Managers As Conductors

Sep 05, 2014 1 Min Read
Be Like Conductor

Talent development symphony

As with most established organisations, many with vested interest in their talents would actively engage them by accelerating their development to the next level.

An example would be the Talent Acceleration Programme (TAP) by Leaderonomics – a full-scale leadership development programme with multiple interventions involving long-term partnerships and customised growth frameworks.

The role of a talent development programme (TDP) manager is the crux of most successful programmes whereby they act as the link in various capacities, creating a conducive environment for talents to perform.

Their role encompasses not only managing the demands of the programme, but also juggling different resources and elements of the programme for the best possible outcome.

To ensure success, TDP managers are responsible for managing different stakeholders: clients, talents and delivery partners (i.e. trainers, project sponsors, and mentors).


Client engagement is crucial. Managers have to understand the needs, objectives and final outcomes expected. This is to develop leadership programmes that meet their needs and accelerate growth of their people.

Constant engagement also adds value to the process as managers actively seek information from clients to ensure alignment and to meet their expectations.


TDP managers journey through the duration of the programme together with talents to build long-term relationships and continually engage them for a better learning experience.

TDP managers serve as connectors to help talents understand the process and how the programme’s flow relates to the expected outcome. They are also key to helping talents understand the overall expectation of the programme, and at the same time, act as sounding boards to provide feedback and progress checks.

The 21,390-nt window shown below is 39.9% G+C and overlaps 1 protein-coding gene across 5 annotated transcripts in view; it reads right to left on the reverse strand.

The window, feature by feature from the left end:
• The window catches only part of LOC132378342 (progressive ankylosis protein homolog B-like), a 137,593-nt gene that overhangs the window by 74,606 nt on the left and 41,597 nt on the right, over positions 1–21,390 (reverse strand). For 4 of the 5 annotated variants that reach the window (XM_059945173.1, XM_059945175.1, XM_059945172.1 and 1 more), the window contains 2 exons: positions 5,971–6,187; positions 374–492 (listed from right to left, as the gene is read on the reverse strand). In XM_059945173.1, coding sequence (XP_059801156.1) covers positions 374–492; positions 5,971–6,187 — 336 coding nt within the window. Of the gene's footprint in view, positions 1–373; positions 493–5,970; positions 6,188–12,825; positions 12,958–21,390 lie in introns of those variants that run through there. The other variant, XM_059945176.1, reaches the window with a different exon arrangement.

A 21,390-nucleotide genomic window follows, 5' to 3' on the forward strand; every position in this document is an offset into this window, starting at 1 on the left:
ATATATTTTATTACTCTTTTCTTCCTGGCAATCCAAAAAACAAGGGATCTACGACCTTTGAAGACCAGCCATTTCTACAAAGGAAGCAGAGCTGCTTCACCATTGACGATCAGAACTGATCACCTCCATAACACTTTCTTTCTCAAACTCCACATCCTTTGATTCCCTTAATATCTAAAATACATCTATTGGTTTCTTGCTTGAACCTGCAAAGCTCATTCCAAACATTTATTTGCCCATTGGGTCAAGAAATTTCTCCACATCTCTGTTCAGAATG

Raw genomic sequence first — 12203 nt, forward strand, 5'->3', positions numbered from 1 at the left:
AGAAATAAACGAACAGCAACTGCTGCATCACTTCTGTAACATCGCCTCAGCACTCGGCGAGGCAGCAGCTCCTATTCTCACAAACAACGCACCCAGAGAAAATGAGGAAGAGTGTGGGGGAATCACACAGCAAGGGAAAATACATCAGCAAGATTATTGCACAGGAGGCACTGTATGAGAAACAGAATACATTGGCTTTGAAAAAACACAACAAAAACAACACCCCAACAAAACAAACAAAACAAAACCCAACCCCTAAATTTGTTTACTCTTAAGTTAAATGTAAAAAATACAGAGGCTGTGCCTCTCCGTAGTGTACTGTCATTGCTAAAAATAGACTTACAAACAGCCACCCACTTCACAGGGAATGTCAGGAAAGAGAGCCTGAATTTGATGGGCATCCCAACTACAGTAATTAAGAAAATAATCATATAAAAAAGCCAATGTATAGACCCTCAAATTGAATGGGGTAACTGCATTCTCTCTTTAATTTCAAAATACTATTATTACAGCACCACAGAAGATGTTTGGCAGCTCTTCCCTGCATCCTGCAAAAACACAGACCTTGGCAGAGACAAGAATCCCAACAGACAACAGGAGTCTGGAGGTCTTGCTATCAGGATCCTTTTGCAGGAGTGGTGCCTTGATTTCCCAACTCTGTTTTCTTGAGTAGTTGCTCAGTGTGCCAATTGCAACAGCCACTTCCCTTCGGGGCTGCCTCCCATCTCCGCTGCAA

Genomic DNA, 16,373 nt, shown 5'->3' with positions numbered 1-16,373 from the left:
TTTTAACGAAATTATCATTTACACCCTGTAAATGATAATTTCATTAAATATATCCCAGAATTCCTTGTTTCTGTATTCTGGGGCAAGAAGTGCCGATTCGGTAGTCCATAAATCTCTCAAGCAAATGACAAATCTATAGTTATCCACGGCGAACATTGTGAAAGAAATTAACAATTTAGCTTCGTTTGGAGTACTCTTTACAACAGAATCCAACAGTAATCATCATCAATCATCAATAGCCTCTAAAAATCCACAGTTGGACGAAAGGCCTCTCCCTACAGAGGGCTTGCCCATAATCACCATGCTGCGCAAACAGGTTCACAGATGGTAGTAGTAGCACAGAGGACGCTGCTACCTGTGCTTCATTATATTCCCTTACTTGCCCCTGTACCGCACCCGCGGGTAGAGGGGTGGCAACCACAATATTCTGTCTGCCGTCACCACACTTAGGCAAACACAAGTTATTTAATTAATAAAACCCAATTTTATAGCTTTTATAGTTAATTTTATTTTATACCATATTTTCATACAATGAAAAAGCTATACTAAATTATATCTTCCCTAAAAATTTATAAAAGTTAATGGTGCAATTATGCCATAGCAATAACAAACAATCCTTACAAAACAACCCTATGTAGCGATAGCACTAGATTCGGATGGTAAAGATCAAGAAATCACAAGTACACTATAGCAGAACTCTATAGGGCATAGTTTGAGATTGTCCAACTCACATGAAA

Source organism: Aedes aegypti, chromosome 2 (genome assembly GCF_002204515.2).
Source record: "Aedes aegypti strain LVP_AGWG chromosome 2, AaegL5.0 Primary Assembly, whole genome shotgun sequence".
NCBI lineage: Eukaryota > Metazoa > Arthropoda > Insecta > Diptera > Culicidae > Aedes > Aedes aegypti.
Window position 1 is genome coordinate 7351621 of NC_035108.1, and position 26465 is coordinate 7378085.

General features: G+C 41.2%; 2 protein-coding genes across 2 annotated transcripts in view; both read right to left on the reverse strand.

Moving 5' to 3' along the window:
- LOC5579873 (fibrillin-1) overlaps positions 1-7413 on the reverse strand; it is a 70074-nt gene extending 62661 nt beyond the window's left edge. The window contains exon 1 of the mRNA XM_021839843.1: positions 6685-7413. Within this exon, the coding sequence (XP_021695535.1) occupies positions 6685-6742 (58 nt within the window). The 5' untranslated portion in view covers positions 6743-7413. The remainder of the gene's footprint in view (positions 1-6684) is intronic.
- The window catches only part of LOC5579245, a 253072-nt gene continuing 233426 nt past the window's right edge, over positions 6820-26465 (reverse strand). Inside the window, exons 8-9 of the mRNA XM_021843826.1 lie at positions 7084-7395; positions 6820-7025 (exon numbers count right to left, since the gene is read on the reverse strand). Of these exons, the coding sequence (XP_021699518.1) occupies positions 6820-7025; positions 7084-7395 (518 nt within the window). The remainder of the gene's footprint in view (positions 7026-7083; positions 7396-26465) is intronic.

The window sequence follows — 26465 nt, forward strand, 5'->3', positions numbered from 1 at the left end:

This provides talents the opportunity to share their ideas on development for further customisation to take place.

Delivery Partners

TDP managers take ownership of the delivery and execution of the programme. Like a conductor, they liaise with all parties to ensure every aspect of the customised development journey is meaningful and impactful.

This includes working closely with delivery partners to achieve specific outcomes with respect to the co-relating element.

On top of ensuring all arrangements meet with the talent’s competency gaps, they serve as a voice to highlight the programmes’ progress, and ensure that all stakeholders are aware and involved throughout the process.

Practical pointers

With TDP manager as the anchor and conduit that glues the programme together, it is imperative that we manage our role and stressors well.

We need to be at our best to bring about optimum learning and growth experiences for our talents, and for them to get the support they need.

To manage a favourable environment for highly effective individuals to perform can be stressful at times. The best experience I can draw from would be based on my own exposure as a TDP manager.

Often, we are like conductors, with various stakeholders to attend to.

More importantly, ensuring that talents are given the right learning environment to grow and develop their potential as leaders is integral.

How, then, do I as a TDP manager maintain a conducive environment for all our talents to shine?

In order for the whole process to take place seamlessly while meeting its objectives, here are a few tips which I would like to share from my experience.